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The Art Of Gun Stock Checkering Explained

Few stock modifications add as much to your gun as a checkered pattern, which pays dividends functionally and aesthetically. This ancient art lets you grip your gun better in wet weather and gives it a sharp, modern look. Whether you need to refresh the checkering on an older gun or if you want to add it de novo on your own firearm, knowing the basics of this intriguing craft will serve you well whether you want to do the job yourself or ask a master gunsmith for a very specific pattern. 

Tools of the Trade

While many beginners may think that this simple task can be done with a pocket knife and a free afternoon, the fact is that, just like many other subsets of woodworking, checkering uses very unique and specialized tools to get that classic grip. Actual checkering tools come in single and double edged versions, and you’ll need both for hand checkering. Other essentials are the checkering cradle and a vise to hold your work steady. 

While It May Look Random, There Are Rules

Complex checkering patterns might just look like a series of very small cuts that happen to make up an array, but the truth of the matter is that these cuts are very carefully planned out in three dimensions. On the surface, the larger diamond pattern that makes up a checkering pattern is typically made by lines that intersect at 33 degree angles, but you can increase or decrease the specific angles based on personal preference. Another specific factor to keep in mind is that those beginning checkering should start out with checkering tools that cut 20-22 lines per inch, since this size will let you correct your errors fairly easily.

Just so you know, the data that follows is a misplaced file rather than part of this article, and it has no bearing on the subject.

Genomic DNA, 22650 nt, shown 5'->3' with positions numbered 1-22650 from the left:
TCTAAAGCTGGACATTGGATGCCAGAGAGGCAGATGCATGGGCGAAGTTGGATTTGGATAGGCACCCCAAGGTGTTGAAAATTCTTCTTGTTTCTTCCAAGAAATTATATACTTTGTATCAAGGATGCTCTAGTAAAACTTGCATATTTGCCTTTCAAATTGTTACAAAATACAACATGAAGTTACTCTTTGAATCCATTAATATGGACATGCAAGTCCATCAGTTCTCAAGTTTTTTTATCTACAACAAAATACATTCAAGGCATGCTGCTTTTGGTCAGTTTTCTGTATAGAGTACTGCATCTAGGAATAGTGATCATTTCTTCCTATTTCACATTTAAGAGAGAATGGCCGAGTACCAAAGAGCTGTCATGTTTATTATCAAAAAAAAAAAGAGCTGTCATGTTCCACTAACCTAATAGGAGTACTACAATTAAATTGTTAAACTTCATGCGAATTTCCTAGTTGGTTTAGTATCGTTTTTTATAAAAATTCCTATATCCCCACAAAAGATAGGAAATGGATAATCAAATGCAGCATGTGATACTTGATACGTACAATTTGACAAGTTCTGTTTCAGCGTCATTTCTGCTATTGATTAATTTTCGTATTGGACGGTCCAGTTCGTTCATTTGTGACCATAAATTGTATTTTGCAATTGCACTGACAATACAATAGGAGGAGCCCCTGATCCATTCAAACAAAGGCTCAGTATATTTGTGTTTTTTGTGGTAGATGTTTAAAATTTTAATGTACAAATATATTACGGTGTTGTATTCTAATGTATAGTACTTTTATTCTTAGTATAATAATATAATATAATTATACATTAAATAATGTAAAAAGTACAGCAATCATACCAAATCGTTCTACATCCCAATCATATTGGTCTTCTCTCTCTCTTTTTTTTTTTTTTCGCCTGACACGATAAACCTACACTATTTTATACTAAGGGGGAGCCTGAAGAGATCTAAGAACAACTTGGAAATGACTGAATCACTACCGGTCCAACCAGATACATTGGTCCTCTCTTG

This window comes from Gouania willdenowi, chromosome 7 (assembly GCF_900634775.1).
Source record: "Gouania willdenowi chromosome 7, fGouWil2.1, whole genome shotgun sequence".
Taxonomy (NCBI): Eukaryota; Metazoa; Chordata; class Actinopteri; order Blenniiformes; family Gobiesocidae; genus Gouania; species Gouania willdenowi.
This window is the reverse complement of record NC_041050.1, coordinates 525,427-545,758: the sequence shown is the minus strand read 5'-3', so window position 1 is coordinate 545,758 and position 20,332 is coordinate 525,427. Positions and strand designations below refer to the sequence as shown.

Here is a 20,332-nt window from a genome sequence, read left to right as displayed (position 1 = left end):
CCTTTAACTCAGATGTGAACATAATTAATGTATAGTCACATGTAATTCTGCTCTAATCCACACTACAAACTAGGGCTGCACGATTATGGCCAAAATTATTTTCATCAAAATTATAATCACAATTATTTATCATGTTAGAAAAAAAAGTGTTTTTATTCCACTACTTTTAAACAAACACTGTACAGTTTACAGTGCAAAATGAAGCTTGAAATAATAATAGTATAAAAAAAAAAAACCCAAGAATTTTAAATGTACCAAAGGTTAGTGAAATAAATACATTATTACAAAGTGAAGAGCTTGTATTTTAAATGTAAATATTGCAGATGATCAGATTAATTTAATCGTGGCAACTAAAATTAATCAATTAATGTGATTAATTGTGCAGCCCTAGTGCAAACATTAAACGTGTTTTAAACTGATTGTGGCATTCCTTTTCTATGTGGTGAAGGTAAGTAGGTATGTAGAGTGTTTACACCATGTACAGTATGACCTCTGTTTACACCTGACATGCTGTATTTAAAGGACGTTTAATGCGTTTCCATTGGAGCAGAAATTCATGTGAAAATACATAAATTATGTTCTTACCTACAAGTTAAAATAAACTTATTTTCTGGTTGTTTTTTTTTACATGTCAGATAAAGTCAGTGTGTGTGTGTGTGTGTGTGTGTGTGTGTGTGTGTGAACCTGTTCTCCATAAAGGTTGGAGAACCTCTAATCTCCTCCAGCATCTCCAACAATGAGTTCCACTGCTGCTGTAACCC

Why Should I Checker My Gun Stock?

Checkering your gun stock not only makes your gun much easier to grip and hold steady, but it also can breathe new life into an older gun without checkering or where the checkering has faded with age. Checkering is a common part of any gun restoration and will be sharp and clear on very valuable guns. Another reason to consider having some checkering done on your existing gun is that it can completely change the look of your gun since there are simply so many specific styles of checkering for different types of guns. A skip line pattern, for example, can invoke Scottish tartan patterns of old and breathe new life into an otherwise unremarkable firearm. 

For more information, contact Lock’s Philadelphia Gun Exchange or a similar company.